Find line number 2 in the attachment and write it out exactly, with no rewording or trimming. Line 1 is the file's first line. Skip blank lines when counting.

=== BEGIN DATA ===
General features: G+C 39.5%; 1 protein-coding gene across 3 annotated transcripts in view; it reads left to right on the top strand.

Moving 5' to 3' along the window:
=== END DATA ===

Moving 5' to 3' along the window: